Airbnb’s hometown hasn’t exactly been as welcoming to vacation rentals as San Diego. When San Diego began trying to come up with some basic regulations three years ago, San Francisco’s elected leaders were already passing a law limiting short-term rentals to one’s primary residence and for no more than 90 days a year.

But the city’s crackdown was not up to the task of capturing all scofflaws. After San Francisco’s Board of Supervisors later passed legislation holding companies liable for costly fines and criminal penalties for unregistered properties, Airbnb filed suit, later joined by HomeAway.

A settlement of that suit last year required the platforms to assist San Francisco in registering their hosts, which included providing some data on their listings to ease the process of ensuring hosts are registered, explained Kevin Guy, director of San Francisco’s Office of Short-Term Rentals. Audits are conducted monthly, he said.

“Airbnb and VRBO don’t open their books entirely but they do include listings and registration numbers,” Guy said. “We take that data and compare it against a monthly scrape of the website by a consultant, and we can stitch it together to see who’s properly registered.”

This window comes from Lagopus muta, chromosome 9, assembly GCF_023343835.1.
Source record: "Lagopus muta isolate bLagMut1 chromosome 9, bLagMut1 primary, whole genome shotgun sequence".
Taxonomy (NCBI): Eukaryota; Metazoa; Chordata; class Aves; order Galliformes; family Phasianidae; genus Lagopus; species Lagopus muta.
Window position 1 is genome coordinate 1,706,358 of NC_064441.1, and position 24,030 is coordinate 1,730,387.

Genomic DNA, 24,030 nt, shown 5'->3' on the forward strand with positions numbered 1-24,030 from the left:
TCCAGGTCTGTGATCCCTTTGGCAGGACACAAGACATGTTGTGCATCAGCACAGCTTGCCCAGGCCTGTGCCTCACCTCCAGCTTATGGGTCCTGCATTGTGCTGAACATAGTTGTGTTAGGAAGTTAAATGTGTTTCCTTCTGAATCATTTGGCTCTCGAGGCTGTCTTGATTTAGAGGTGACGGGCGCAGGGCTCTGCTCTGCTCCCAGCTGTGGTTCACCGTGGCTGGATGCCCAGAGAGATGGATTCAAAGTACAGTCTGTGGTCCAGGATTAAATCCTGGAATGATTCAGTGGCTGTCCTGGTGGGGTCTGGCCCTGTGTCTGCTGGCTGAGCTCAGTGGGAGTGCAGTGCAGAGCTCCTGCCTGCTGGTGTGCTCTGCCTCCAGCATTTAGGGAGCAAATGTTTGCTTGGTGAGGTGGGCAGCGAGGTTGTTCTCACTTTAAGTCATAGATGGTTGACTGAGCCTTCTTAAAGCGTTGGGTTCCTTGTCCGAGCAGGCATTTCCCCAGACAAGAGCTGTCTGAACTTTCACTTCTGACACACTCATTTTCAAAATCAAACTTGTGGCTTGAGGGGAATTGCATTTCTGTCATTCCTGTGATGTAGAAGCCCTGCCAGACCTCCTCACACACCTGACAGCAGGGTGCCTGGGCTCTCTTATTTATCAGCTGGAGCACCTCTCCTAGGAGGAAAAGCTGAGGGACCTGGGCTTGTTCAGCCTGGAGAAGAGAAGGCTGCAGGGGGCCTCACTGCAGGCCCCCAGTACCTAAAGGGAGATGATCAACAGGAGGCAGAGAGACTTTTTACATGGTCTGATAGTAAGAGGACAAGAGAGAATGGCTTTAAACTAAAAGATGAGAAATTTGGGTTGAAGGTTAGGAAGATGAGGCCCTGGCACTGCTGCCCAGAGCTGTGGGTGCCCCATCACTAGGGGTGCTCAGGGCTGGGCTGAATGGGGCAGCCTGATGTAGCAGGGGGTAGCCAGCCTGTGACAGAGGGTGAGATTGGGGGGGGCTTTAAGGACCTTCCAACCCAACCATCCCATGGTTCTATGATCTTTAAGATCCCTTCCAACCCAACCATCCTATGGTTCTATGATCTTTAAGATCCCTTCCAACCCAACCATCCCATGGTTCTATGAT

Since the settlement went into effect last year, listings have continued to fall, with those on Airbnb alone dropping from a one-time peak of nearly 8,500 to 3,600, said Guy. Many of those were dormant listings, says Airbnb.

“We’re the only jurisdiction in the U.S. where we have a platform liability component, and while we had to go through this prolonged litigation, we came out with a process that, rather than by going host by host, allows us to monitor the situation en masse,” Guy said, “Now we can directly communicate with VRBO and Airbnb and ask them to take down listings.”